Businesses mark 50th anniversary with calls for Canada to end Meng Wanzhou case, broaden trade

Silence is complicity. Shameful:

Members of the Canada-China business establishment in Beijing applauded a senior Chinese official who demanded the release of Huawei executive Meng Wanzhou and held Ottawa solely responsible for problems between the two countries.

Loud clapping rang out in a ballroom at the Four Seasons hotel in the Chinese capital on Tuesday when vice-minister of commerce Wang Shouwen called for Ms. Meng to “come back to her homeland as soon as possible.” He was speaking at a dinner for the Canada-China Business Council annual general meeting.

The room remained quiet when the Canadian government asked for equal treatment. Silence followed when Mary Ng, Minister of Small Business, Export Promotion and International Trade, called for the release of Canadians Michael Kovrig and Michael Spavor, who are being held in spartan Chinese detention centres, and requested clemency for Robert Schellenberg, a Canadian sentenced to death on drug charges. It was silent, too, when Canadian ambassador Dominic Barton called for the same.

Nearly two years after the arrest of Ms. Meng in the Vancouver airport at the request of U.S. authorities, a gulf is widening between Canadians who want little to do with Beijing and those with financial interests in China who see acquiescence to Beijing’s demands as the simplest way out of the impasse.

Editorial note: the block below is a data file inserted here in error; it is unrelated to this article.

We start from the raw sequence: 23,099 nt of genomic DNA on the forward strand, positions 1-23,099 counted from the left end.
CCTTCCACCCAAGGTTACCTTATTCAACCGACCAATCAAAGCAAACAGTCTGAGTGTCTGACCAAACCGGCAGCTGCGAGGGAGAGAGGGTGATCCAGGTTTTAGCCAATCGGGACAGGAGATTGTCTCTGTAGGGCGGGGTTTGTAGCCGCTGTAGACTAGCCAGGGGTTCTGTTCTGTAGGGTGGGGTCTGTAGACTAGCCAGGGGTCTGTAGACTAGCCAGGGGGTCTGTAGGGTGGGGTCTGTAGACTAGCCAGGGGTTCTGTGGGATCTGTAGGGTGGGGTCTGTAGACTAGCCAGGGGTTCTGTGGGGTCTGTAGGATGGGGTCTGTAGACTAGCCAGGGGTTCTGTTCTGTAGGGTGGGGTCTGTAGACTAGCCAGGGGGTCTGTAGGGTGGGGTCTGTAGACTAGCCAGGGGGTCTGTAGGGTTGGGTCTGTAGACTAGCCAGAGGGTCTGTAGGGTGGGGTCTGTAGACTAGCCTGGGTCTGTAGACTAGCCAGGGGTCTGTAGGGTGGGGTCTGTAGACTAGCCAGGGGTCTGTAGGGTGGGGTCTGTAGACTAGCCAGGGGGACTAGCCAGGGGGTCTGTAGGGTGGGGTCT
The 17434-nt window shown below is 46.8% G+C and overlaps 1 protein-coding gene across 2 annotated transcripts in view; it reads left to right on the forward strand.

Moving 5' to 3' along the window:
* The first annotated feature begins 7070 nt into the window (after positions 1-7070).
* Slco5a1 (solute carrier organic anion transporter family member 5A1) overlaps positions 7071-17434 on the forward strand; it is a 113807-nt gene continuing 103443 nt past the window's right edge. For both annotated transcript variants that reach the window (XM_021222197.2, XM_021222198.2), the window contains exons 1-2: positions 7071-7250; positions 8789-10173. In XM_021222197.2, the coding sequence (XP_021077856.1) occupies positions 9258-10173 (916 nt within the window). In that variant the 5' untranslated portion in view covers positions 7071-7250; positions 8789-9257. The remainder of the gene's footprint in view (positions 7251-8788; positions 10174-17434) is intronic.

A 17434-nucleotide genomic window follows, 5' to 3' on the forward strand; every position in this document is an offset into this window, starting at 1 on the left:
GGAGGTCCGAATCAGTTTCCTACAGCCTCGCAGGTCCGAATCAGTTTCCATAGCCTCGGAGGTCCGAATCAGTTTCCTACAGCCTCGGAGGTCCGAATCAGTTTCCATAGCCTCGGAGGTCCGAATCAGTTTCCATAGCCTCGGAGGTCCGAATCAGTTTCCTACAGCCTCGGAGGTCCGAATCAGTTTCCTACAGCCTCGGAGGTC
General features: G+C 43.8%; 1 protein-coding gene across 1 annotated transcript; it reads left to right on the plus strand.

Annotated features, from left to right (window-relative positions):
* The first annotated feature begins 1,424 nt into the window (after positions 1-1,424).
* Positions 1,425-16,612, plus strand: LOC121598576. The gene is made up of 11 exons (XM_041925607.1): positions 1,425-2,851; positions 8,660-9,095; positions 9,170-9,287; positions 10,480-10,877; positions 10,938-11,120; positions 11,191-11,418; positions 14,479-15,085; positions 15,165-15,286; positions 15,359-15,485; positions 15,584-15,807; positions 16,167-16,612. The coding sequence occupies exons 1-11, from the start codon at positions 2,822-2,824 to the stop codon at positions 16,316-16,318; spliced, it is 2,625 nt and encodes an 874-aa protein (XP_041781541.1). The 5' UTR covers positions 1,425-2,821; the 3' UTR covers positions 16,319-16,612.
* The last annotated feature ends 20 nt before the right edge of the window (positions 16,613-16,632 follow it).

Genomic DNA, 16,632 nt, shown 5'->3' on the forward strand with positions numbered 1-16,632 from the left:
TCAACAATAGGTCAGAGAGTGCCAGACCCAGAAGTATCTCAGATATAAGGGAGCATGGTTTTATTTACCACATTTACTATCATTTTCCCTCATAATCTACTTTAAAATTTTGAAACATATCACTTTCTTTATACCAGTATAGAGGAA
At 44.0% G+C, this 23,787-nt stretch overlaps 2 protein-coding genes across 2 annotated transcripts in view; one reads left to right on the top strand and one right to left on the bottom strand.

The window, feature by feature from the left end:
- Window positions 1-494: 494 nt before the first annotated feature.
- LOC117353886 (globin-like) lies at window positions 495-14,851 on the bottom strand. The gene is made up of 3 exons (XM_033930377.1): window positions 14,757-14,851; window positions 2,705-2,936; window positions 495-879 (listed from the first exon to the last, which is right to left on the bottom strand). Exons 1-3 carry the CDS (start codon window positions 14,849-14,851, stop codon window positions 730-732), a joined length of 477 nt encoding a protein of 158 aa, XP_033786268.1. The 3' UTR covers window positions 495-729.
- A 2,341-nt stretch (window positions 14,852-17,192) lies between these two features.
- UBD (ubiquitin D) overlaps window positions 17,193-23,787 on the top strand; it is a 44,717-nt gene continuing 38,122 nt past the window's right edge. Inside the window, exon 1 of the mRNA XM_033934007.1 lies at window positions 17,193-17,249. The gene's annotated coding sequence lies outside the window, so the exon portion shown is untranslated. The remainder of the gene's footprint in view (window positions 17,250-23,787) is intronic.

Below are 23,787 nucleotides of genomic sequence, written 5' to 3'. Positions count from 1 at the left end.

“That this issue has been dragging is frustrating,” said Olivier Desmarais, the scion of one of Canada’s most influential corporate families who is senior vice-president of Power Corp. and chairs the business council.

Members of the group “very much want to see these legal cases resolved,” Mr. Desmarais said in a videotaped address to the dinner on Tuesday night, in a reference to Ms. Meng and the two Canadians.

The scallop and strip-loin dinner sponsored by Huawei Technologies Co. Ltd. and several Canadian firms was the closest the two countries came to a commemorative event on Tuesday for the 50th anniversary of diplomatic relations. Leaders in Ottawa and Beijing did not have a phone call to mark the date, which in the past has been feted as a moment Canada helped spark broad Western recognition of Communist-run China. This year, it comes amid an intractable dispute.

Montreal-headquartered Power Corp. has long held a position of unique influence between the two countries, and Mr. Desmarais’s comments express a sentiment that has grown among a business establishment that sees China as a place of long-term growth and an immediate salve to the pain of the pandemic. While Canada’s worldwide exports fell 16.7 per cent in the first seven months of the year, they were up 2.2 per cent to China.

“The Chinese market is incredibly important to Canadian jobs,” with salaries that “depend on a strong continued relationship,” Mr. Desmarais said.

A recent Pew Research Center survey showed that Canadian public opinion toward China has plunged to levels never before recorded, with 73 per cent now holding unfavourable views of the country.